Aiming to create a modern, transparent, and unified regulatory framework by replacing the current fragmented regime, the new Hungarian Construction Act was adopted in December 2023.The new Act makes such substantial changes that most of its provisions will enter into force in phases between 2024 and 2027. In the following, we outline the basic features of the new Act.
Unified regulation of construction
The new Construction Act governs more matters than the current Act, as it includes provisions on professional chambers of design engineers and architects, provisions on the protection of the townscape, provisions on the protection of monuments and historic sites, which are currently covered by separate acts.
A significant change compared to the previous legislation is that the Act also lays down architectural principles that shall be taken into account during the preparation of plans, their approval and the entire construction process. The architectural principles highlight the direction of the new Act, which focuses on the enforcement of “civic sense” and architectural quality, the protection of the natural environment and green spaces, and the preservation and sustainability of the built environment.
The principles have a so-called gap-filling function, i.e., if there is no specific legal regulation on how to deal with a given issue, the building authority, the chief architect etc. can rely on the principles to make their decision.
Environment protection, brownfield areas
The Act introduces supportive and incentive measures to favour brownfield sites over greenfield investments to protect the natural environment and green spaces. These objectives are achieved by the brownfield register that will be established. Moreover, new land for development may only be designated by way of exception and for public interest reasons.
Construction permit procedures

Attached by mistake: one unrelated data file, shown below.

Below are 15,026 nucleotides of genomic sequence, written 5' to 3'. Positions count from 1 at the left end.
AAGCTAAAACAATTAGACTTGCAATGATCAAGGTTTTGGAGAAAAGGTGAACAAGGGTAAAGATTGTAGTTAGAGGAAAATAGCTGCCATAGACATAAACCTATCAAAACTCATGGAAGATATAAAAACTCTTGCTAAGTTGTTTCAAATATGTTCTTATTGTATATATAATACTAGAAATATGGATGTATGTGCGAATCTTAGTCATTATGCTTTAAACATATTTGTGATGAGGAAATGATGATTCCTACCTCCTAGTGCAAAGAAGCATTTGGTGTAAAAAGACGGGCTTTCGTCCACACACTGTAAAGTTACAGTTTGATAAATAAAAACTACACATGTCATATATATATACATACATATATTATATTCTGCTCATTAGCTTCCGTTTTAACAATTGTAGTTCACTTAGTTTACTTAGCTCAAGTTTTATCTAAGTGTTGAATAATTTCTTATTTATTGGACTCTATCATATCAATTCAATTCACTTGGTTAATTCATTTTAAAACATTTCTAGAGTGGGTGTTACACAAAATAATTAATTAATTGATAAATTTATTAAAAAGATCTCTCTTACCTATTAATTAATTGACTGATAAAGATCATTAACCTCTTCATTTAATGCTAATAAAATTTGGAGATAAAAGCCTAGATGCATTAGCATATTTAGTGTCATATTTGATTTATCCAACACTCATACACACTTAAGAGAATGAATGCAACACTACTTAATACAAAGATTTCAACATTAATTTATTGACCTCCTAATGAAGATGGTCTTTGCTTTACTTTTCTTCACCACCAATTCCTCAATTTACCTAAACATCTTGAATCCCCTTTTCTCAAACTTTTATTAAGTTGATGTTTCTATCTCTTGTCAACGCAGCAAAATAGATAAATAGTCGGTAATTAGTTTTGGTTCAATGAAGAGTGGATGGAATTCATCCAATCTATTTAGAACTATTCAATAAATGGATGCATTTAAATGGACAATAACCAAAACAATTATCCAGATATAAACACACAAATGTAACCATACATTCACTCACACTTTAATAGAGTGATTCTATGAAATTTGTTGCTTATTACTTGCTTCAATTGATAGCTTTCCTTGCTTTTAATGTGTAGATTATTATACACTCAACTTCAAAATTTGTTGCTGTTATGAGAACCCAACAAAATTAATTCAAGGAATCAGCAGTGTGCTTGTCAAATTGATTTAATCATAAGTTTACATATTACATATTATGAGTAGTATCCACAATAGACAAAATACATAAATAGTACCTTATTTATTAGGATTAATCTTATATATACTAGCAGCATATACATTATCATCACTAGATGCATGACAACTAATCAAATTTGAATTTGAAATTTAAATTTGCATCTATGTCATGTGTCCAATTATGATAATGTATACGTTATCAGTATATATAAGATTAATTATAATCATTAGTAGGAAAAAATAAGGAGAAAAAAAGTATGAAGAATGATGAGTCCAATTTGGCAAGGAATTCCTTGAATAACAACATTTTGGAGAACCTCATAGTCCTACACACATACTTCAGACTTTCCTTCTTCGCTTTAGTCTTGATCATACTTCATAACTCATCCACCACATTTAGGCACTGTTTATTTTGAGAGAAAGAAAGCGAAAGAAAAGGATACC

There will be two types of procedure for approval of a construction activity, one is the building permit procedure, and the other is a simple notification for acknowledgement. During the simple notification procedure, the authority checks the plan’s compliance with the legal requirements within 15 days. If the planned construction activity does not comply with the legislation, the authority will prohibit it.
Architect as design supervisor
The architect who draws up the construction documents acts as a design supervisor for the construction works, checking the implementation of his/her design.
The new Act will change the rules of the commissioning procedure, so in the case of buildings with a specific purpose (office, warehouse) it will be possible to carry out the commissioning of a building with a certain degree of completion (e.g.: the interior can be designed later according to the tenant’s needs), and – in certain cases – the architect’s declaration will be mandatory for the commissioning.
Moreover, according to the new Act, after the building has been commissioned, a service record book must be kept for certain building types on information and documents related to future maintenance, renovation, conversion, and extension.
Securing of the construction materials and products
To ensure the security of domestic supply of construction materials and products, if the inflation rate increases significantly, or if there is a shortage of strategically important construction materials, or if a major manufacturer stops production of strategically important construction materials, and this makes it impossible to complete public construction projects or construction projects of public security on time, the Minister of Construction Economy may take measures to prohibit the export of materials for a maximum period of one year.
To secure and maintain the domestic production of building materials, the Act allows for the granting of a right of first refusal in the event of the transfer of a plant producing construction materials of strategic importance.
High-rise buildings in the outskirts
It seeks to restrict the construction of high-rise buildings in the outskirts. Therefore, it is stated that buildings taller than 65 metres may be built in the outskirts only if strict conditions are met, moreover, an upper maximum limit is also set, according to which buildings taller than 130 metres cannot be built in the outskirts.
We would like to point out that many details are not yet known as they will be covered by separate government or ministerial decrees.
Written by Peter Korozs, Smartlegal Schmidt & Partners